Their line extends beyond laptop bags to larger items, so there’s something for every aspect of prep. I’ve been using it for a while and it’s solid—might be worth a look if you’re upping your Faraday game.

    • 10

      I’ve been a fan of the Survival Dispatch YouTube channel for a few years and have seen their Survivetek faraday bag and have thought about getting them a few times. They usually do a black friday sale on them. 

      They have another good video about them (https://www.youtube.com/watch?v=zOu9M-Mu9KI) , and they look like pretty high quality bags.


      I’ve also heard that Mission Darkness bags are good too, but looked a bit more expensive.

    • 7

      Dr. Bradley at disasterpreparer.com, has tested the Dri-Shield 3400 bags. From his site:

      The Dri-Shield 3400 series bags were shown to be superior to all others, providing approximately 50 dB of shielding across all relevant EMP frequencies (100 kHz to 1 GHz). That means they will reduce the electric field by at least 99.7%, reducing even a worst-case 50,000 V/m down to 158 V/m – a level that most electronics would survive.

      He has a video:

      I use them but purchase directly from digikey.com.


      • 6

        At less than a dollar each, i’m going to have to pick up a dozen of those! 

        Thanks for the link. I might as well store my old electronics in those in my closet instead of just in a cardboard box. They’ll have some EMP protection at least. 

      • 6

        You are welcome.  I ordered my first bags from Dr. Bradley’s site but saw he just had them shipped from Digikey.  Yes, they are cheap enough to purchase a bunch.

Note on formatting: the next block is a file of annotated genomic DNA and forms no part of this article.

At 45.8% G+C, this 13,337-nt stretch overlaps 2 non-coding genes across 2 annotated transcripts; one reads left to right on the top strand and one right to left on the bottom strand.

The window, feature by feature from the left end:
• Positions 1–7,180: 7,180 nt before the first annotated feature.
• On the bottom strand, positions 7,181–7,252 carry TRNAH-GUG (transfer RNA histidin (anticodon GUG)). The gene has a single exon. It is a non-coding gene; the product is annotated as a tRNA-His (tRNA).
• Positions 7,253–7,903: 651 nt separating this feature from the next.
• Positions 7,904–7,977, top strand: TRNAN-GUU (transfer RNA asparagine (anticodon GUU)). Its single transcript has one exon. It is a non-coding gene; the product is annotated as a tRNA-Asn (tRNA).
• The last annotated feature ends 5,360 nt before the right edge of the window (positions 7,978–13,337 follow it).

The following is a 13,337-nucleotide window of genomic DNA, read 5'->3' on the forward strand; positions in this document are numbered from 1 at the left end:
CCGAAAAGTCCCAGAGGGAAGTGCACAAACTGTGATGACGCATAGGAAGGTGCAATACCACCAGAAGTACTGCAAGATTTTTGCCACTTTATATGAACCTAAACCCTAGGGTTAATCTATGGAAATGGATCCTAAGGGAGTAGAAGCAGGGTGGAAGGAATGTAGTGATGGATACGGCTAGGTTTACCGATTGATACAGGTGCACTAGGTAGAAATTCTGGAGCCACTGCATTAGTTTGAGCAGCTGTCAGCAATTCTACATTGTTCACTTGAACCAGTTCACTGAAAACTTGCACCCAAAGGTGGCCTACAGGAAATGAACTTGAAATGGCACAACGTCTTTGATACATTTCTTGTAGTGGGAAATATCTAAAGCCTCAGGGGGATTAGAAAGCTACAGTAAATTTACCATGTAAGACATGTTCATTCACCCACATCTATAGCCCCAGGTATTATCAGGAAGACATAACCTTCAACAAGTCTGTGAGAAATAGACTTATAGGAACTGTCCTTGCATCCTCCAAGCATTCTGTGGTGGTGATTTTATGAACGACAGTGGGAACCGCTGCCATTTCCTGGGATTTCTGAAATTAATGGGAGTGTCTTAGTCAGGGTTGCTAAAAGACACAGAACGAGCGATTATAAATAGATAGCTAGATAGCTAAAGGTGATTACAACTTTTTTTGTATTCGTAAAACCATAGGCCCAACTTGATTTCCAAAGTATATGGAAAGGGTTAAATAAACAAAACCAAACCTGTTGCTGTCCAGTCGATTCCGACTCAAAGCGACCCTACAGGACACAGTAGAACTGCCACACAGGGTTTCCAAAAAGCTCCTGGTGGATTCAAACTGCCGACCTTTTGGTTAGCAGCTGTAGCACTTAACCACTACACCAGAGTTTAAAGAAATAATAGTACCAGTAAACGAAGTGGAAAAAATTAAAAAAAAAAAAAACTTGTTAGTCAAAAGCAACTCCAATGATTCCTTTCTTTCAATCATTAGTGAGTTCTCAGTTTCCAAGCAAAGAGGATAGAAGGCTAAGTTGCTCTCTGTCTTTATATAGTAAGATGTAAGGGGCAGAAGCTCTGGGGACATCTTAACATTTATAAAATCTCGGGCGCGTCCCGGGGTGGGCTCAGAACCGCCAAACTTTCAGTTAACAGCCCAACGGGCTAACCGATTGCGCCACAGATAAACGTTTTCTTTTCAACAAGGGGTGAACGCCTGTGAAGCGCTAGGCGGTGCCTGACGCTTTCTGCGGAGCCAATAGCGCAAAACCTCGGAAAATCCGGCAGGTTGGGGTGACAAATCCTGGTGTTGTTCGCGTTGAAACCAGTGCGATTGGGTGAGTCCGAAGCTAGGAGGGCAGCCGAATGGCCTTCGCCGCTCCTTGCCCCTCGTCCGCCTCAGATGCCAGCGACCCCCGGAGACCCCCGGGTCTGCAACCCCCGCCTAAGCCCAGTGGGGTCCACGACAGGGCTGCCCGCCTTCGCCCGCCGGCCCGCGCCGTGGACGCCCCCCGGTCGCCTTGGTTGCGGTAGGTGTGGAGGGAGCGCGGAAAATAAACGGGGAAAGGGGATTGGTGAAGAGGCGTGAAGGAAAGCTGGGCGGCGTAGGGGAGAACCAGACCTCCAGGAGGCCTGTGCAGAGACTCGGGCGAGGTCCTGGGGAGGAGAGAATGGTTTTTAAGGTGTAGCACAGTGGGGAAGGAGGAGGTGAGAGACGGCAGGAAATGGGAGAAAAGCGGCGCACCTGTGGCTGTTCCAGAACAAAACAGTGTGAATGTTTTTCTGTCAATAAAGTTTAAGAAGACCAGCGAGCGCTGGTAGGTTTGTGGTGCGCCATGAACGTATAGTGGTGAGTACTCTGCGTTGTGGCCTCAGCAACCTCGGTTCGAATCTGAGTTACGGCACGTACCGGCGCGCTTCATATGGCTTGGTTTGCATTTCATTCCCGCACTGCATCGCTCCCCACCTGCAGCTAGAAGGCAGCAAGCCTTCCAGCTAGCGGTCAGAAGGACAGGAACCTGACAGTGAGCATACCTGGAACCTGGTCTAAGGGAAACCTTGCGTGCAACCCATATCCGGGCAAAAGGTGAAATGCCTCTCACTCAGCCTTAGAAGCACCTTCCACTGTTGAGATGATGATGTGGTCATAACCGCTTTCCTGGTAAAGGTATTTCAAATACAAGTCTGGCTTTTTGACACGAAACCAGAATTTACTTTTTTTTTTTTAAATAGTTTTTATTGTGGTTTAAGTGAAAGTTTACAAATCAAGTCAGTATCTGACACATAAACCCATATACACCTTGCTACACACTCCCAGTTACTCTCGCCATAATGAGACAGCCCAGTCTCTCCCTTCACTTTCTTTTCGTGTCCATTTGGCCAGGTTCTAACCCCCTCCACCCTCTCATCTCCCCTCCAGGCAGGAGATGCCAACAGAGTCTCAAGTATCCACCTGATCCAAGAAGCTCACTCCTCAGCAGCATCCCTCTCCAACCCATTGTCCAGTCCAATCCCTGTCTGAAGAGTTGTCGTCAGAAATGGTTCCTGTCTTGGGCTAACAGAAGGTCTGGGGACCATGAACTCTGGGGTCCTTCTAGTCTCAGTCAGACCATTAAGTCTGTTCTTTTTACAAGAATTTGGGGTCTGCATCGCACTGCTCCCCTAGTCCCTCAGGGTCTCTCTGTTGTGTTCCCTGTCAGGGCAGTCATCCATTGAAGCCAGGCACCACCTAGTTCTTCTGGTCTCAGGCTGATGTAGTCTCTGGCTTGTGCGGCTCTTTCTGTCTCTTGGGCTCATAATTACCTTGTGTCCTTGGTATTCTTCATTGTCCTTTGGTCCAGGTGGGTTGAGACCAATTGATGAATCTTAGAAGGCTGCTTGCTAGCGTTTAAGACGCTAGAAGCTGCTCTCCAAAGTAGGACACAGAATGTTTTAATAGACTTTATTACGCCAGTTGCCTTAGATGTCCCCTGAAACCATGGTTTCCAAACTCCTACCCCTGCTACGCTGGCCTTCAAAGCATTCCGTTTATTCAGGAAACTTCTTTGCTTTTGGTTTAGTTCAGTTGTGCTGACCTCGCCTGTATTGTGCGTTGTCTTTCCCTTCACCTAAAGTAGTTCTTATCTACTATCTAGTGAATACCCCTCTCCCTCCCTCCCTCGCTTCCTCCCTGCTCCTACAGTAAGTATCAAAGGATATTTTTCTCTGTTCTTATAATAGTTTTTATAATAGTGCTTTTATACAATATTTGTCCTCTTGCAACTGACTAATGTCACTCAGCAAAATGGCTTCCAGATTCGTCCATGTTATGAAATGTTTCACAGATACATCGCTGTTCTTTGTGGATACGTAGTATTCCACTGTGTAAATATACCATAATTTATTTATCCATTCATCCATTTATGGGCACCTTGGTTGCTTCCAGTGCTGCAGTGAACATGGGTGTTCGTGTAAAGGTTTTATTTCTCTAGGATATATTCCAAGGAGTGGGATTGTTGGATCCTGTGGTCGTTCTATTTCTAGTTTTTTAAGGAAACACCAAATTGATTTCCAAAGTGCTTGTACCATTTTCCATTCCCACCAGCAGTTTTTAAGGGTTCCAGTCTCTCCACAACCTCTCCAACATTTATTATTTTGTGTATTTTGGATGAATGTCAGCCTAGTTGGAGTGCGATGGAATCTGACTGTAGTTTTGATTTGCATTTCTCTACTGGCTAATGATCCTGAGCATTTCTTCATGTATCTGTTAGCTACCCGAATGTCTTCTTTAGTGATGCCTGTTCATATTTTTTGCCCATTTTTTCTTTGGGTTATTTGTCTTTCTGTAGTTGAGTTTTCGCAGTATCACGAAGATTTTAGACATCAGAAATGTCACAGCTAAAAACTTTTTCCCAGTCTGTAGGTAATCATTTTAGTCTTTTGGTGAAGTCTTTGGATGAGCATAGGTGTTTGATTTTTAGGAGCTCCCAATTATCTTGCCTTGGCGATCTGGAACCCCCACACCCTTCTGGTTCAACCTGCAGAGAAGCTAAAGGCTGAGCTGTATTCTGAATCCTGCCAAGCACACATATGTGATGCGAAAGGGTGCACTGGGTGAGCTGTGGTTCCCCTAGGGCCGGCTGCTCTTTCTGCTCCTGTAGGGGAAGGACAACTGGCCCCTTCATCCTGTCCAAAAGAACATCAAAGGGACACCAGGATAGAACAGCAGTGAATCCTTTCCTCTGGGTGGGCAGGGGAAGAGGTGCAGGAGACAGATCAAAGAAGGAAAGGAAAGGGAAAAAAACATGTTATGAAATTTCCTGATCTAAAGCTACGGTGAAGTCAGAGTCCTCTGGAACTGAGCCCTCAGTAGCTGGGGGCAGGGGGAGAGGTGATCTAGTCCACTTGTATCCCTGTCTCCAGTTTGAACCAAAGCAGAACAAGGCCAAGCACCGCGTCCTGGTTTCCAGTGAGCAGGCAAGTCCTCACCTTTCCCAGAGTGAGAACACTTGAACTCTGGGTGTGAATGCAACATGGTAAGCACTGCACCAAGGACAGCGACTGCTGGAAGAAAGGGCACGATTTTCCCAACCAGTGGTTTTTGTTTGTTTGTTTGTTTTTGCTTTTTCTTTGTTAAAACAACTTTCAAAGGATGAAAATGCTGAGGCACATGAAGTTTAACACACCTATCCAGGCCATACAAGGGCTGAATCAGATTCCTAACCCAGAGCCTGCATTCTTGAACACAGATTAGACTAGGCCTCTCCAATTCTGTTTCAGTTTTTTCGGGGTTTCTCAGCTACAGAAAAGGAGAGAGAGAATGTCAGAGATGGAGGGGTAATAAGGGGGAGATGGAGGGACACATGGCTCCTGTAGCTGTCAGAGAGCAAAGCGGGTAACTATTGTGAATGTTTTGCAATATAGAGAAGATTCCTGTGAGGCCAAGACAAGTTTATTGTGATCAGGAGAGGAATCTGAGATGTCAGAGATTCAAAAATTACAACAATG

• 3

        Thank you!

    • 8

      How likely of a threat do you guys feel an EMP is? I know it would send us back to the stone age, cripple our economy, and kill off a majority of the population, so the damage potential is incredibly high. But how likely do you feel it is to actually happen in our lifetime? Do you think we will see an EMP attack on the US? Or a CME?

      Also, back to Chris Cox’s purpose for a Faraday sleeve for security, I know that is a real threat to many, especially for him as a journalist, but for the average person do you think radio hacking and data leaking is an issue?

      I’d love to hear what you have seen and heard about this Chris, and if you feel comfortable telling us a bit more behind why you are wanting a sleeve.

      • 8

        Who knows?  But as you state, it is the threat that can do the most harm to society.  Not only do we have to be concerned with what man can to to man, but we have to realize our sun can do the same… and will most certainly do so in the future.  As far as hacking, I have nothing of interest so hack away.